First, how much data really goes through Twitter on an annual basis? Well, we can actually estimate the answer to that!
That seems like a lot, but how much would it cost to actually store that information?
Well, if you check out AWS's EBS disk pricing as a proxy, you will see that it costs about $0.08 per GB per year, or about $960 per TB per year. AWS is not the cheapest, not by a long shot, but let's roll with it for now.
If it cost $960 per TB, then the cost of storing one year's worth of Twitter's data is about $118,080 per year (123 TB times $960 per TB).
But of course, we want to store more than a year's worth of data. So let's throw a multiplier of 15 onto that (the number of years Twitter has been around), and we wind up with a cost of $1,889,280 per year to store one full copy of Twitter (~$1.8M per year).
In blockchain parlance, an entity that stores the entire copy of all of the data that's ever gone through a blockchain is called an archival node. So our calculation above technically computed the cost of running a single archival node on a Twitter-scale blockchain.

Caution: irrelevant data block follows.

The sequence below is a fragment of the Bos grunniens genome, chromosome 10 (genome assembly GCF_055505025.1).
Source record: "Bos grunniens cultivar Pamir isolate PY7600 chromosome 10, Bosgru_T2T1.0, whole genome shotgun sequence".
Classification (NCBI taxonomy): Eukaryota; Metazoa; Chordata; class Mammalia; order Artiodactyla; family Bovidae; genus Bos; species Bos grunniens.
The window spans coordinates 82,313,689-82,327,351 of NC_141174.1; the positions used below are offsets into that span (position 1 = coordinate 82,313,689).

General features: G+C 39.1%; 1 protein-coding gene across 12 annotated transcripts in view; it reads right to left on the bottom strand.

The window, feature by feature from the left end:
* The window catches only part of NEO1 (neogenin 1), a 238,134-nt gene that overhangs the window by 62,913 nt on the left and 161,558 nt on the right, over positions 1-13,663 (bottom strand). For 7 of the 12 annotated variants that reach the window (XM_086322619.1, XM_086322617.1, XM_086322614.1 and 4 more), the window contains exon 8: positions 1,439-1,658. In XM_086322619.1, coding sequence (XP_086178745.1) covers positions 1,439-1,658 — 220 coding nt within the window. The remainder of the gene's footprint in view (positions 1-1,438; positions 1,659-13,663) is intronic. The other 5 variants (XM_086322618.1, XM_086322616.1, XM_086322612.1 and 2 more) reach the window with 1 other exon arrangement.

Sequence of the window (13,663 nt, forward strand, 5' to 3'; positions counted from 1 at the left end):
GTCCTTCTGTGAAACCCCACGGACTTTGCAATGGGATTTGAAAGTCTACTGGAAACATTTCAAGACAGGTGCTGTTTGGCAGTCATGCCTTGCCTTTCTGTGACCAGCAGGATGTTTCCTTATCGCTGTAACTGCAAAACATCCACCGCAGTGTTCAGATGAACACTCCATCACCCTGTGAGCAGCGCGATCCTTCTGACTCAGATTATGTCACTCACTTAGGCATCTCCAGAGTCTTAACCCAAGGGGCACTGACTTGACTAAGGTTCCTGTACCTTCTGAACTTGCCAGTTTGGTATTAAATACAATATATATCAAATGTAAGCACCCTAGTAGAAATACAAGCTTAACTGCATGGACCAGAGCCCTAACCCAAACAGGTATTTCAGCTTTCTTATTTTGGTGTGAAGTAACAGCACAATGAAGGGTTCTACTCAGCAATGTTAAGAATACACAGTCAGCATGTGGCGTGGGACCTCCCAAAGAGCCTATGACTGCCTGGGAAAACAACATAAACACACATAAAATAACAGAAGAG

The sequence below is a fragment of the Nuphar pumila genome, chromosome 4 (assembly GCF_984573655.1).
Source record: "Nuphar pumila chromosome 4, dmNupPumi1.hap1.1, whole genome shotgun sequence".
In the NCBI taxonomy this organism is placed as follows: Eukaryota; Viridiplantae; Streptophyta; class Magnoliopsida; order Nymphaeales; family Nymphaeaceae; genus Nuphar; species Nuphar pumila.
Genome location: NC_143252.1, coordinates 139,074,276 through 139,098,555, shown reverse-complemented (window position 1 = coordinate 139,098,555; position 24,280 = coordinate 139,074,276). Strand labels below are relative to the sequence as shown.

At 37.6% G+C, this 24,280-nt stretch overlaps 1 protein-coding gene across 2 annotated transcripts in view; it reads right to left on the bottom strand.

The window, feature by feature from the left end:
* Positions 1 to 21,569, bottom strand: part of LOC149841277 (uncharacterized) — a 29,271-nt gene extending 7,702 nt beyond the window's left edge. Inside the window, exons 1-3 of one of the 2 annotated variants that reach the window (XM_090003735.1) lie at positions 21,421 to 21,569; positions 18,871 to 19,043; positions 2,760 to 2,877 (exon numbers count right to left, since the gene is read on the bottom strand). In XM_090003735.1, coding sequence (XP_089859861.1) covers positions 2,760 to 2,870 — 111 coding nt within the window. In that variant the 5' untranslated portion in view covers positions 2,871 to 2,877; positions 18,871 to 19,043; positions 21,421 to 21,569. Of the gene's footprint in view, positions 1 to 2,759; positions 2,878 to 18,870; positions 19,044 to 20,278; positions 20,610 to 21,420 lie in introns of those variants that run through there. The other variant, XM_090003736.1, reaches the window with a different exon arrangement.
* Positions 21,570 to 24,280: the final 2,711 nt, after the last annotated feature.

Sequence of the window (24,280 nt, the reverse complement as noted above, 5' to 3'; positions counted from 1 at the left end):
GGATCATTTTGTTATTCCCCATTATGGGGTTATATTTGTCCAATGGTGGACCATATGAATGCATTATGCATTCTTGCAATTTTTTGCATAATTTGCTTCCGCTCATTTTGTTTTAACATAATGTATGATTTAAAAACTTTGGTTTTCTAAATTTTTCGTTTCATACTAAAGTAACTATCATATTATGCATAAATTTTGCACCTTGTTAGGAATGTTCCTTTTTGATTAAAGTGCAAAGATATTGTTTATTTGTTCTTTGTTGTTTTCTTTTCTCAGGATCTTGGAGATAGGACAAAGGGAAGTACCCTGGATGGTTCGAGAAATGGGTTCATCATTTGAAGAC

The question then becomes: How do you incentivize people to run archival nodes, and how many archival nodes do you want to incentivize?
The interesting thing about blockchain is that we can actually precisely incentivize the level of redundancy, aka "decentralization," that we want in our network, and pay no more than exactly what's needed to assure it. This is typically done via a block reward that is essentially a regular payment that's made to people on the network who are doing useful work.
In Bitcoin, people are rewarded for doing useless computation, but in our case we want to reward node operators for storing a copy of all the social media data. This can be done using storage proofs, pioneered by Filecoin and Arweave, which basically allow someone to prove to you that they're storing a full copy of whatever dataset you want them to be backing up. So, a block reward based on storage proofs would look as follows:
Now, with all that said, suppose we want 100 archival nodes on our network (we'll talk about how to increase this in the next section). Then we can set a dynamic block reward that pays people for running nodes in the following way: